Digital cinema may have replaced analogue film presentations, but movie theater owners still depend on receiving a hard drive that has the content to be viewed on it, which must then be connected to a digital projector in order for the movie to be seen on a screen. But this will soon change, thanks to The Digital Cinema Distribution Coalition. The DCDC, which was founded by Warner Bros., Universal, Regal Entertainment, Cinemark, and AMC Theaters, is contracted to provide content to some 24,000 screens at more than 2000 theaters across the U.S. (representing about 2/3 of all U.S. movie screens), and has announced a live streaming technology that can obviate this traditional content distribution model.
As first demonstrated at CinemaCon (in conjunction with its primary service provider, Deluxe-EchoStar), the KenCast ‘catch server’ is able to stream live content from two real-time 1080p high-definition streams onto any number of movie theater screens. Additionally the server can stream two more pre-recorded programs at the same time, and so in actuality there are four events that can be booked simultaneously for any number of theaters (decoders will be required by some theaters for converting the KenCast IP stream into digital video for screen servers and digital projectors).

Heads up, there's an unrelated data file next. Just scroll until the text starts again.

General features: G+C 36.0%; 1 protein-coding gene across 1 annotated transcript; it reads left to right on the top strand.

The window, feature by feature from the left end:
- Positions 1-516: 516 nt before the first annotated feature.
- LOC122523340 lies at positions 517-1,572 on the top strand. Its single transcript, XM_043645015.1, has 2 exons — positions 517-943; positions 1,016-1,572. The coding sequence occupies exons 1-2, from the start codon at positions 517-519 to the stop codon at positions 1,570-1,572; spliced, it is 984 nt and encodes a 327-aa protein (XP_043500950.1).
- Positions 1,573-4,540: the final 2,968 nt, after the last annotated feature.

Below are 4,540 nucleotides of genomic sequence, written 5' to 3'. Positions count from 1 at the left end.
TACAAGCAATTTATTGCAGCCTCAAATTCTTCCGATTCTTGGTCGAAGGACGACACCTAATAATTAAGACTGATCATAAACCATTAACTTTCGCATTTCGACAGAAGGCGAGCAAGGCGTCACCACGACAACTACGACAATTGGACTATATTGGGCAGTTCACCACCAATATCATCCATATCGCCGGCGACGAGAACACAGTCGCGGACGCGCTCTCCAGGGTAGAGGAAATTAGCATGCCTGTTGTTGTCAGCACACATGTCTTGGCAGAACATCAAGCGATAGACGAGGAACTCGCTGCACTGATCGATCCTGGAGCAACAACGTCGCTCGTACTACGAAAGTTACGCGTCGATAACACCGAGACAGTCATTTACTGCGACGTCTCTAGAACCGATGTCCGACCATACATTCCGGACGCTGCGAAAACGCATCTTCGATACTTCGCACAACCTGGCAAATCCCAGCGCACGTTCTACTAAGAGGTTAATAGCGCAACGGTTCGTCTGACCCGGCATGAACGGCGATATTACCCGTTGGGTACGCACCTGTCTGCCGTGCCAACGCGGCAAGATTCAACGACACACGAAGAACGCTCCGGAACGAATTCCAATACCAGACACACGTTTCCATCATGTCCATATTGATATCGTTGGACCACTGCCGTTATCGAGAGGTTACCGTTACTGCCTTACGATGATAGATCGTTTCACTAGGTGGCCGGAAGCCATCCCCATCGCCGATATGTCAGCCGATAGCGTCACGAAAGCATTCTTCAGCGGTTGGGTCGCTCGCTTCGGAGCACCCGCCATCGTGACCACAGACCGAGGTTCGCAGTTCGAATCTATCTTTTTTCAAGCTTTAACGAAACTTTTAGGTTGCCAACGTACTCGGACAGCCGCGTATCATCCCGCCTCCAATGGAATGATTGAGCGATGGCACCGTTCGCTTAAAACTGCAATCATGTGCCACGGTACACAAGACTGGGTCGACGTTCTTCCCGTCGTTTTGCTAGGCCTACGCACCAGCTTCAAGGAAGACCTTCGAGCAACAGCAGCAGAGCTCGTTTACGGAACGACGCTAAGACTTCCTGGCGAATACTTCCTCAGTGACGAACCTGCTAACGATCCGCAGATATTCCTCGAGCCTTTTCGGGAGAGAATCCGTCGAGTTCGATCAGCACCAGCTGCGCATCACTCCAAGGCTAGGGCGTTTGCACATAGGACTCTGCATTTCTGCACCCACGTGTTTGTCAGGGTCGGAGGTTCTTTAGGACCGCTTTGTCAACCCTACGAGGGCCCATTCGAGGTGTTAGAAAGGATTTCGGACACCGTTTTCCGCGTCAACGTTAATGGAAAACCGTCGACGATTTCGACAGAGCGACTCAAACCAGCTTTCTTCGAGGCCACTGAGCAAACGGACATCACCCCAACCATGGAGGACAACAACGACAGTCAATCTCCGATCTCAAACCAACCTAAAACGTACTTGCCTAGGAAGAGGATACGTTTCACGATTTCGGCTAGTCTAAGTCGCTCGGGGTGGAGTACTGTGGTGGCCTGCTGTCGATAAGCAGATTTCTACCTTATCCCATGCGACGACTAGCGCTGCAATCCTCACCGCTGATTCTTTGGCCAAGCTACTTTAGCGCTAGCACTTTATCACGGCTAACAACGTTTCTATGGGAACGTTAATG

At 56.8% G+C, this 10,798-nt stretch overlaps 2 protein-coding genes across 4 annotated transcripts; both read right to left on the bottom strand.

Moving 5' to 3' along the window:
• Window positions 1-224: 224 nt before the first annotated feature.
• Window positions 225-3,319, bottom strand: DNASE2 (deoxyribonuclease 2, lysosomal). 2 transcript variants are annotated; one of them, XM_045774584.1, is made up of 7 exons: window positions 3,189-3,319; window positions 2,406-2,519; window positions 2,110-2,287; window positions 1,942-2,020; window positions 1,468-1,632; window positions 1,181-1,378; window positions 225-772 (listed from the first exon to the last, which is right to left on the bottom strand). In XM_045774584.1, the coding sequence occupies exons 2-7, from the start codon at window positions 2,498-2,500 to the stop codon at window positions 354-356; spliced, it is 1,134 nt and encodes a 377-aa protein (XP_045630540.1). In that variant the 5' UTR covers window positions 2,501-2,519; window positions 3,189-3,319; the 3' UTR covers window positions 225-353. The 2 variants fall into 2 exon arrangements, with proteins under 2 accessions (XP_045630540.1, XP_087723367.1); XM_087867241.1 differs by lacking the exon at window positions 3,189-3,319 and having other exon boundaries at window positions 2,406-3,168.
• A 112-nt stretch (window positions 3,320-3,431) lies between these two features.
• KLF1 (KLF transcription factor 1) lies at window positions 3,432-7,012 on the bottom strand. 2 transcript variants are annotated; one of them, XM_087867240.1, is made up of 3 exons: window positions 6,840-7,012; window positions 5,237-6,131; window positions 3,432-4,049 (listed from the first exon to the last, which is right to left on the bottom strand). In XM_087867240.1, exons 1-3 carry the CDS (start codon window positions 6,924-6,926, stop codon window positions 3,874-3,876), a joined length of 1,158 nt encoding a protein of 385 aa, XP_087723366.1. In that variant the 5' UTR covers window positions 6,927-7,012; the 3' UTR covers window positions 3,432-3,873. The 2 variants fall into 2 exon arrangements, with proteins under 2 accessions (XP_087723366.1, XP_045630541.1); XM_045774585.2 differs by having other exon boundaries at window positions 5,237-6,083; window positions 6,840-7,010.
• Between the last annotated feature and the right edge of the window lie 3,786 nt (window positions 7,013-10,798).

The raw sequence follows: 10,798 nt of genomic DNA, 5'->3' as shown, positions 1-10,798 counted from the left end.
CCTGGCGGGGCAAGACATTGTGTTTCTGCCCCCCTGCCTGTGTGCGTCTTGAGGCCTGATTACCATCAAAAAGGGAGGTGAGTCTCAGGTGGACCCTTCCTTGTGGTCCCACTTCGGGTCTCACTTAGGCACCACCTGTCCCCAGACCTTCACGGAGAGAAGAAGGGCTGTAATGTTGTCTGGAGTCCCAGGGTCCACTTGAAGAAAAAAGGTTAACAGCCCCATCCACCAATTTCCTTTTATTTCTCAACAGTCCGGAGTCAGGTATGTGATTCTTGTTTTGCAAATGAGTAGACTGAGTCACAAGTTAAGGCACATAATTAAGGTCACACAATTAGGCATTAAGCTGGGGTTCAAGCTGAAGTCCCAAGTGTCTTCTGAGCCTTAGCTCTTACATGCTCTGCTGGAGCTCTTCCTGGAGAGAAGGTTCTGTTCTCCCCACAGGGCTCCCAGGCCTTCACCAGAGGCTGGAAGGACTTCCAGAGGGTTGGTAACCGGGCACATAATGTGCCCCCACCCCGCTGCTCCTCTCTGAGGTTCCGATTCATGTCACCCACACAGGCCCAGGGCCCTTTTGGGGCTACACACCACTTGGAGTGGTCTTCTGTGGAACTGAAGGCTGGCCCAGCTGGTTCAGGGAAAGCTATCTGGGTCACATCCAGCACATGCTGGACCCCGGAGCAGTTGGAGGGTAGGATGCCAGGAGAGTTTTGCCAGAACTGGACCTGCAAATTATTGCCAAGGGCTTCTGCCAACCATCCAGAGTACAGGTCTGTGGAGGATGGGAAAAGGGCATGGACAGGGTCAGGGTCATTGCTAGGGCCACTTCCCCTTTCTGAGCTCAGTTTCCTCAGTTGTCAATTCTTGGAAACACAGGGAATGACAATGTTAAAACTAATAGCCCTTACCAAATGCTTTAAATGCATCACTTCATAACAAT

The satellite and terrestrial-based service will enable film distribution, live programming and promotional content to sidestep costs incurred with the transport of hard drives, while at the same time avoiding transport issues relying solely on the Internet. The major Hollywood studios, for example Paramount, Lionsgate and Disney, support the distribution network technology, which is expected to launch by year’s end.
According to DCDC CEO Randy Blotky, the live-streaming technology sets the stage for a pervasive global technology standard and enhanced consumer experience, with a huge North American footprint and significant replication of it occurring worldwide.